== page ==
America’s security “umbrella” over the Middle East may hold strong if Democratic presidential candidate Hillary Clinton takes office next year, political science expert Dr. Thomas Schaller told Al Arabiya English on Tuesday.
“If it’s Hillary Clinton, then I do believe we will have a continuation of more of the Obama-era policies,” said Schaller, a professor at the University of Maryland, speaking in an Al Arabiya English Global Discussions session titled “US Elections 2016: Facts, Forecasts and Foreign Policy.”
In recent years, Arab officials and commentators have frequently voiced concerns over the US’s pivot away from the Middle East despite America’s long-standing connections – including military aid, training, intelligence-sharing and diplomatic support – with many Arab states.
Commenting on this, Schaller said “the lessons of the Iraq war have resulted in Americans having a much slower tolerance to place American troops abroad.
“It’s possible [that the US may retreat from the Middle East], but the defense and industrial complex will never let that happen – there’s a lot of money to be made. The cottage industry for the national security state wouldn’t allow that and Clinton, for the most part, comes from that tradition.”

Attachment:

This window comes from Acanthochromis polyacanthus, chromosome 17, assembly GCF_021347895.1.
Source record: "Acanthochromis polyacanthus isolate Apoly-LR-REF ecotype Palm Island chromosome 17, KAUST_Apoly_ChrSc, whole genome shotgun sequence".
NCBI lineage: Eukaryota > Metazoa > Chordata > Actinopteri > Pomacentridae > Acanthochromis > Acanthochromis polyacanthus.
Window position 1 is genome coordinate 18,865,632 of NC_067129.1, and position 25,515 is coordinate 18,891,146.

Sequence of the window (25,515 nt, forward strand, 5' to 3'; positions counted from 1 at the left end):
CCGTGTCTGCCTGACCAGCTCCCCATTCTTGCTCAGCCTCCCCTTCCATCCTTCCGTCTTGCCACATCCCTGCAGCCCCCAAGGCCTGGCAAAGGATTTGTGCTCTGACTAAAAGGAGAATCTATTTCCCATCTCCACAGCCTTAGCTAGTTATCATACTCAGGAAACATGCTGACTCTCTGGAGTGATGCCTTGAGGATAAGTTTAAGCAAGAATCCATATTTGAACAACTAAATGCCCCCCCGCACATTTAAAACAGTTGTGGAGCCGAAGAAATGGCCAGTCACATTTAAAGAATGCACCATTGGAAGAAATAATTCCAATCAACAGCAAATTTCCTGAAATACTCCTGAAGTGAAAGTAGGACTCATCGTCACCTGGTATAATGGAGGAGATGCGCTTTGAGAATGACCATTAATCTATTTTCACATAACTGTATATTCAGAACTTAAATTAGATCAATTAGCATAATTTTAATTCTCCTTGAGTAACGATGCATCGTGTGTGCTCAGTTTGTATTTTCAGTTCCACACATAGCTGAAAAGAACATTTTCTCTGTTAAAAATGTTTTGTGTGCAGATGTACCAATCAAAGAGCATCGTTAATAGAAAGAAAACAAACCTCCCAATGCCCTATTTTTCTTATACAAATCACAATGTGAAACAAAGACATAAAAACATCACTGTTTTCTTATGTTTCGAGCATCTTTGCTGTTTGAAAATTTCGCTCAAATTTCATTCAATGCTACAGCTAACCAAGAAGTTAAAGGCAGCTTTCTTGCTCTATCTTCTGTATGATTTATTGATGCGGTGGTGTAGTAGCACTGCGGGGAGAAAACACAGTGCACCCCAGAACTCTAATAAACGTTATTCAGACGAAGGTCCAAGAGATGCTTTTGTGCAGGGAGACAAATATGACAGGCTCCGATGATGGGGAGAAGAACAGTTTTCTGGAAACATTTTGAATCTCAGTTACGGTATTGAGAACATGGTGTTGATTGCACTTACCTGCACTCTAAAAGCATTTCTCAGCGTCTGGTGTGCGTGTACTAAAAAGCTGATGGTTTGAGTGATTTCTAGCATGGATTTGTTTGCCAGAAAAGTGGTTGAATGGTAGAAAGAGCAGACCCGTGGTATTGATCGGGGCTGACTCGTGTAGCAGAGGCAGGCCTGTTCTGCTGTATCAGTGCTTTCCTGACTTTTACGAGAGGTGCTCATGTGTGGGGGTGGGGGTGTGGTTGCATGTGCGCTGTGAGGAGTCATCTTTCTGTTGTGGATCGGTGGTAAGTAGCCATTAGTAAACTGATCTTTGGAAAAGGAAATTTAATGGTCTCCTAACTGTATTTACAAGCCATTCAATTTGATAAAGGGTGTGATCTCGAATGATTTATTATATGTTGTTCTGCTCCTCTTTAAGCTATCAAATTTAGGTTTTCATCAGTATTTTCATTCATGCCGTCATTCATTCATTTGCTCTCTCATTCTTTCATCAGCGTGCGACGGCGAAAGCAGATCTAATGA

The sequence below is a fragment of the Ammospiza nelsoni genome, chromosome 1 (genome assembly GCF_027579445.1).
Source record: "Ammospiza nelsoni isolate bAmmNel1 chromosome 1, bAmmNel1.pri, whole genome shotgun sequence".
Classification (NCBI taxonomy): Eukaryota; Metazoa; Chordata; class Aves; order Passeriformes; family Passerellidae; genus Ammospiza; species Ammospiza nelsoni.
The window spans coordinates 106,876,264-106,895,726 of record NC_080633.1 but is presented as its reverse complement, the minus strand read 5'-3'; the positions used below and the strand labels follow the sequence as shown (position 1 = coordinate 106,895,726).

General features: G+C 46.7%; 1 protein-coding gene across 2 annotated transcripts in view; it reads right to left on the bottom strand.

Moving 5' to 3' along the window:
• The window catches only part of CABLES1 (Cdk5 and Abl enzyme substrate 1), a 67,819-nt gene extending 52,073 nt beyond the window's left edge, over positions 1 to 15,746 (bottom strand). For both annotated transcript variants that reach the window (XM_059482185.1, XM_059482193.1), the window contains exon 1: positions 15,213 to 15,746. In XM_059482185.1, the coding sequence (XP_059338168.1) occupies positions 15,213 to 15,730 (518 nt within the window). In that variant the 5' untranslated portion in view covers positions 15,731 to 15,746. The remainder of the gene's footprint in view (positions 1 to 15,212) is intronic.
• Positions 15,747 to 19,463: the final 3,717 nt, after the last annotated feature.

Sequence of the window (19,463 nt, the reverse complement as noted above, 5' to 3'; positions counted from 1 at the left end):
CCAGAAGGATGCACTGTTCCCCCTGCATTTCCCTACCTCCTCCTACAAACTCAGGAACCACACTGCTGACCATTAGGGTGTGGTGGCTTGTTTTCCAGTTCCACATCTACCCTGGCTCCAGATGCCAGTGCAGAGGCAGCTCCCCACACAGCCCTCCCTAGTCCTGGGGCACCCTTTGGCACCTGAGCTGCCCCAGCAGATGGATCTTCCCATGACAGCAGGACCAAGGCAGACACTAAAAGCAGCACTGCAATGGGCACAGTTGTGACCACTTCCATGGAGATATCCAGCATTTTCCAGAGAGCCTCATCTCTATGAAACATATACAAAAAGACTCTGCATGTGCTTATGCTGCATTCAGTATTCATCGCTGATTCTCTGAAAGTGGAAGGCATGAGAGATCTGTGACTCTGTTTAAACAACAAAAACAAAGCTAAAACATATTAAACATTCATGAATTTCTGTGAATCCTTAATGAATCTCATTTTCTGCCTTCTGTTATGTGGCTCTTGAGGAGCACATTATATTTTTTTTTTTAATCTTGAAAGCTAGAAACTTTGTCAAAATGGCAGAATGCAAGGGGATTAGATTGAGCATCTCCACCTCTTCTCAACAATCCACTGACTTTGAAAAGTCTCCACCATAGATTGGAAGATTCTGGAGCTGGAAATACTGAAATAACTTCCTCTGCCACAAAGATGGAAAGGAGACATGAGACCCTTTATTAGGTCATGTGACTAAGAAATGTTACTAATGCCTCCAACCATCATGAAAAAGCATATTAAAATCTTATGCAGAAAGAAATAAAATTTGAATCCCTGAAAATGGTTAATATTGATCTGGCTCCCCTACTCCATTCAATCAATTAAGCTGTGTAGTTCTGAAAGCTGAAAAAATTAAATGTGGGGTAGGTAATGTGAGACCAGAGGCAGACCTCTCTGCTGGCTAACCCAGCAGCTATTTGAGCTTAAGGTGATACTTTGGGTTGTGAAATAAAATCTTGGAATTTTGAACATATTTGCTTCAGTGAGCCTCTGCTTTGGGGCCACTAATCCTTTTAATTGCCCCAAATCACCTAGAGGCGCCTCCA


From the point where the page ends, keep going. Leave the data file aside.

“Maybe the umbrella will have a few holes in it, but it’ll mostly be there with Hillary Clinton [in office],” Schaller added.
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Dr. Thomas F. Schaller is author of “Whistling Past Dixie: How Democrats Can Win Without the South” and co-author of “Devolution and Black State Legislators: Challenges and Choices in the Twenty-First Century.” He writes a twice-monthly column on national politics for the Baltimore Sun, and has published commentaries in The New York Times, The Washington Post, The Los Angeles Times, The Boston Globe, The New York Daily News, The New Republic, Salon, and The American Prospect, and has been a guest on MSNBC, National Public Radio’s “All Things Considered” and “Talk of the Nation” programs, and C-SPAN television’s “Washington Journal.”